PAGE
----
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Jack Anderson

New Russian Choreography at the Storefront

Photo courtesy of CEC ArtsLink

New Russian Choreography: An Interdisciplinary Performance
Hosted by CEC Arts Link and Jacob's Pillow Dance
Storefront for Art and Architecture, 97 Kenmare Street, SoHo
Thursday August 20 at 6 p.m.
Reviewed by Jack Anderson, August 21, 2009

The Storefront for Art and Architecture is a curious exhibition space with paneled walls that can open and swing into the street, thereby blurring distinctions between inside and outside. Given its protean capacities, it became an intriguing site for an untitled collaboration, usually diverting, but sometimes troublesome, involving Russian choreographers Alexander Andriyashkin and Tatiana Luzai and stage directors Kseniya Petrenko and Aleksei Zherebtsov.

Because the stage directors were active participants in the proceedings, they could also be called dancers, and they were the first performers one saw in the event, which began with the audience seated on folding chairs outside the Storefront. Through the partially opened panels one could glimpse Petrenko and Zherebtsov moving inside, both in peasant costumes, Petrenko carrying a sickle and some straw, Zherebtsov wielding a scythe. After they emerged onto the street, the panels closed, and these peasants marched before us with grim and ghostly-white faces.

Although costumes and poses recalled ostentatiously heroic posters of farmers in the Soviet era, these two seemed far from happy peasants. Indeed, the ominous glances they gave the audience suggested they may have been grim reapers. Yet the anxious looks that occasionally crossed their faces also hinted they may have feared being harvested in a purge. Comparable layers of contradictory implications recurred throughout the work.

Zherebtsov stood for a moment in the middle of the street, no doubt startling some motorists, then rejoined Petrenko and, after he pounded on the walls, a panel swung open. Out popped Luzai, an elfin dancer who darted and fluttered back and forth.

When the event resumed inside the Storefront, troubles began. For one thing, it seemed unusually airless there on this stifling summer night. But more bothersome was the lack of visibility. Standing spectators had to shuffle from one performance site to another and it was hard to peer over other people's heads. Nevertheless, there were interesting things to see, many of them involving Andriyashkin.
Speaking into a microphone, he nervously assured us, "I wanna do only great performances. I wanna do only great performances," and began dancing, nervously hopping about and shaking his hips, but also asking spectators, "What do you miss in my dancing?" When people suggested "music" and "partners," those supposed deficiencies were found, although you had to wonder if the partners were plants, for they moved with considerable agility. Yet the Storefront is in an arty part of town, so they might really have been dance-loving spectators itching to dance with a visiting Russian.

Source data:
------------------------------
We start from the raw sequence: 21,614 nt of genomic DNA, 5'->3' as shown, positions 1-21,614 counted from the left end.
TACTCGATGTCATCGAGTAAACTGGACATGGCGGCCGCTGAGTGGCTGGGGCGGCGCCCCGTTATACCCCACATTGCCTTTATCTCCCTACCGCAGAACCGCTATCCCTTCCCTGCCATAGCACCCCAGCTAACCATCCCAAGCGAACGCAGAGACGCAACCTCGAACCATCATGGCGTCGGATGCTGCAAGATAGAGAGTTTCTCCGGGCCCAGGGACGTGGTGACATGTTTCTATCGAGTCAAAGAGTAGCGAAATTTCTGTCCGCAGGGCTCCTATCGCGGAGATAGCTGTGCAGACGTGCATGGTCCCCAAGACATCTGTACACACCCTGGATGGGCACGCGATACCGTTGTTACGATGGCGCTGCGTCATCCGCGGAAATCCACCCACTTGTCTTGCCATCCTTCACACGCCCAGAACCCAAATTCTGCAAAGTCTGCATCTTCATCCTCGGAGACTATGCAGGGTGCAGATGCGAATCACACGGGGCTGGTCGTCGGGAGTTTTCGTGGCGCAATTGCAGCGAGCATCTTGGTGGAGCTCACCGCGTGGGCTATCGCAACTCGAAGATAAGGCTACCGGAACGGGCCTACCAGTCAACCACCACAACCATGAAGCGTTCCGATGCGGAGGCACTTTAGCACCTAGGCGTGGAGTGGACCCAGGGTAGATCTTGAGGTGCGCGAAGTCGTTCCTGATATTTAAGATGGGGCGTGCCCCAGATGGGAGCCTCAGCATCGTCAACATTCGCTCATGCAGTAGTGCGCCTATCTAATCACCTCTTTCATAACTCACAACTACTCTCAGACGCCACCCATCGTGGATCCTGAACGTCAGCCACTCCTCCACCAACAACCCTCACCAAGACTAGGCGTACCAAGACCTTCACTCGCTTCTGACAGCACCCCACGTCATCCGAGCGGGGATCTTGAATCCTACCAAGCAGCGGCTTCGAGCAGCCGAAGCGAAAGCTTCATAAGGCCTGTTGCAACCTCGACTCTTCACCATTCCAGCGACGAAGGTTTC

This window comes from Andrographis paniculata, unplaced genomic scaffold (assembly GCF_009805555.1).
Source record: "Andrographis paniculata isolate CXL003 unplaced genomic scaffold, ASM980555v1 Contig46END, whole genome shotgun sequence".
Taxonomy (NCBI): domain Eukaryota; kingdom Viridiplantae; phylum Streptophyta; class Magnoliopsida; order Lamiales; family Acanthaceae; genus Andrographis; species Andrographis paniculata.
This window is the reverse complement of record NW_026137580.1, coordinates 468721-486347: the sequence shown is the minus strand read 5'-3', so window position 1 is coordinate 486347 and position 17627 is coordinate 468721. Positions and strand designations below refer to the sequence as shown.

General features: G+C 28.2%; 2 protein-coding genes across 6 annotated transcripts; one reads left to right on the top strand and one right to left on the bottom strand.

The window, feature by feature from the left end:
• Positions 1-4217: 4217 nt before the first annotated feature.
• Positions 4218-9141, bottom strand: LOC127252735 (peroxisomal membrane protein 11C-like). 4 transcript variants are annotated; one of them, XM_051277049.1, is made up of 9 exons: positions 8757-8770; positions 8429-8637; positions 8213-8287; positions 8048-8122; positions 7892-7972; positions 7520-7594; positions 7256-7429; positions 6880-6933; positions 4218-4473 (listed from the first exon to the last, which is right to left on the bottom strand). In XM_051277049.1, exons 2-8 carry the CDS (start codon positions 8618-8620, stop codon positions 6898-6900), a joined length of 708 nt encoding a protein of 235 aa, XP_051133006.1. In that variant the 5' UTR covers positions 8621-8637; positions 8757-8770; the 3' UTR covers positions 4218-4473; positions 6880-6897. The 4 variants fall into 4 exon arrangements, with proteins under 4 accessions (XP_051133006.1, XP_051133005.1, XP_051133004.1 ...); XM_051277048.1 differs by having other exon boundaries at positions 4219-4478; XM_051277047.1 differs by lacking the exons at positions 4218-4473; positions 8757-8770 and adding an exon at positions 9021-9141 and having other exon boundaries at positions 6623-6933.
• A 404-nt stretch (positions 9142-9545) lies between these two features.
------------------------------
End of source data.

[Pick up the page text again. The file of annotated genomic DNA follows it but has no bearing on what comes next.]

Once again, double meanings abounded. Just as the peasants embodied both heroism and anxiety, so Andriyashkin's caperings suggested a performer's egotism, while his spoken doubts betrayed a performer's sense of uncertainty and fear of failure, an impression intensified when he urged his audience, "Now scream loud how good I am." And what did this reveal: egotism? or an inferiority complex?

In what may have been a sly commentary on those motionless or nearly motionless non-dance dances of a few decades ago, Andriyashkin just sat in a chair for a few minutes (usually to music, but once to the sound of gunshots), moving the chair from location to location, the last of them out in the street, where Luzai's sprite jumped onto his shoulders and clambered about his body. Once inside again, the performers eventually vanished through a trapdoor. Or so I was told. But I was too far back in the crowd to see it.

What I did see of the collaboration yielded no aesthetic surprises, for this type of prankish event has been staged at least since the 1960's. However, by making this one lively and agreeable, the Russians reminded us that not every performance needs to be a revolutionary revelation.

After the piece ended, a spokesperson for CEC ArtsLink told us that the performers had never ventured into the Storefront before that day, an announcement testifying to their theatrical inventiveness. Nevertheless, since who knows when I'll see them again, the semi-improvisatory nature of their presentation made me wish I could see them all in full-scale productions.

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